Albert and Michel Roux Jr at Inverlochy Castle
“Baronial castle venue with complex modern Scottish cooking” - AA Inspector
FORT WILLIAM, HIGHLAND
Our Inspector's View
Albert and Michel Roux Jr have picked a top-flight venue at Aberlochy, the very epitome of a grand baronial castle set in a verdant valley at the foot of Ben Nevis. Views are spectacular, and there’s a real sense of history and opulence in the richly decorated public spaces, with all the high ceilings, antiques and crystal chandeliers you could wish for. The restaurant is intimate and extremely formal in approach – gentlemen will need their jackets – and complex dishes include wild rabbit terrine with game tea jelly, heritage carrots and pumpernickel, followed by duck breast and leg croquettes with balsamic beetroot and buckwheat.
Awards, Accolades & welcome Schemes
Facilities – at a glance
- Seats: 40
- Private dining available
- On-site parking available
- Wheelchair accessible
- Accessible toilets
- Open all year
- Dinner served from: 6
- Dinner served until: 10
- Wines under £30: 4
- Wines over £30:
- Wines by the glass: 11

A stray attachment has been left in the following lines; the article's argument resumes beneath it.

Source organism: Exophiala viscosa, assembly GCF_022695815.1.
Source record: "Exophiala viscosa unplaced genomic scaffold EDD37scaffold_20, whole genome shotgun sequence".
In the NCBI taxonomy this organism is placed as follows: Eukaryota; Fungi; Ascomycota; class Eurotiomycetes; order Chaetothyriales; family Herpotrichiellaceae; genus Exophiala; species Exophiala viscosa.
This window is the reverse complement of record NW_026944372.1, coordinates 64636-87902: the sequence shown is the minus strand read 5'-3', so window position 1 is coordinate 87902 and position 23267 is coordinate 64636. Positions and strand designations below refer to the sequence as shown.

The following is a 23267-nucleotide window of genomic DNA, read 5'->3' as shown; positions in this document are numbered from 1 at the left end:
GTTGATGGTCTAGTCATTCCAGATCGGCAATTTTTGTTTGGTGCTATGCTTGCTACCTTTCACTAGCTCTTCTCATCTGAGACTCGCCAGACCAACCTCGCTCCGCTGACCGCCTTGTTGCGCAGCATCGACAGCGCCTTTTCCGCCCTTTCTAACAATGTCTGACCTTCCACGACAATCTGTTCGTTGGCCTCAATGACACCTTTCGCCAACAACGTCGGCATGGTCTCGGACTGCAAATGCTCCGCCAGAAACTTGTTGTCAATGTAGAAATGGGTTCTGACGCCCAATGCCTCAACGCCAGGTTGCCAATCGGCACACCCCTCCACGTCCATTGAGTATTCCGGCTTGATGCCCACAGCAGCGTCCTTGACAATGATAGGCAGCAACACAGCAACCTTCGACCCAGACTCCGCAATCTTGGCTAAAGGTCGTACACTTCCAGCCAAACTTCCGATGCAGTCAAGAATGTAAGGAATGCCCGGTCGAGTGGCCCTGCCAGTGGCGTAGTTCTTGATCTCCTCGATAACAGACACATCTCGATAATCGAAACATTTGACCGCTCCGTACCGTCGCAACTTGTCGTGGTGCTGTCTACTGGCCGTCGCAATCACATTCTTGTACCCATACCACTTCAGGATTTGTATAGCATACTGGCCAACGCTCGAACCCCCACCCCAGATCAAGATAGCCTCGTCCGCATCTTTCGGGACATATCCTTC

- Cuisine style: Modern French
- Vegetarian menu
Also in the Area
About The area
Apart from the Orkneys and the Shetlands, Highland is Scotland’s northernmost county. Probably its most famous feature is the mysterious and evocative Loch Ness, allegedly home to an ancient monster that has embedded itself in the world’s modern mythology, and the region’s tourist industry. Monster or no, Loch Ness is beautiful and it contains more water than all the lakes and reservoirs in England and Wales put together. The loch is 24 miles long, one mile wide and 750 feet deep, making it one of the largest bodies of fresh water in Europe.
At the very tip of the Highlands is John o’ Groats, said to be named after a Dutchman, Jan de Groot, who lived here in the early 16th century and operated a ferry service across the stormy Pentland Firth to Orkney. In fact, the real northernmost point of the British mainland is Dunnet Head, whose great cliffs rise imposingly above the Pentland Firth some two miles further north than John o’ Groats.
The Isle of Skye is the largest and best known of the Inner Hebrides. Its name is Norse, meaning ‘isle of clouds’, and the southwestern part of the island has some of the heaviest rainfall on the whole of the British coast. Despite this, it’s the most visited of all the islands of the Inner Hebrides. It’s dominated from every view by the high peaks of the Cuillins, which were only conquered towards the end of the 19th century.
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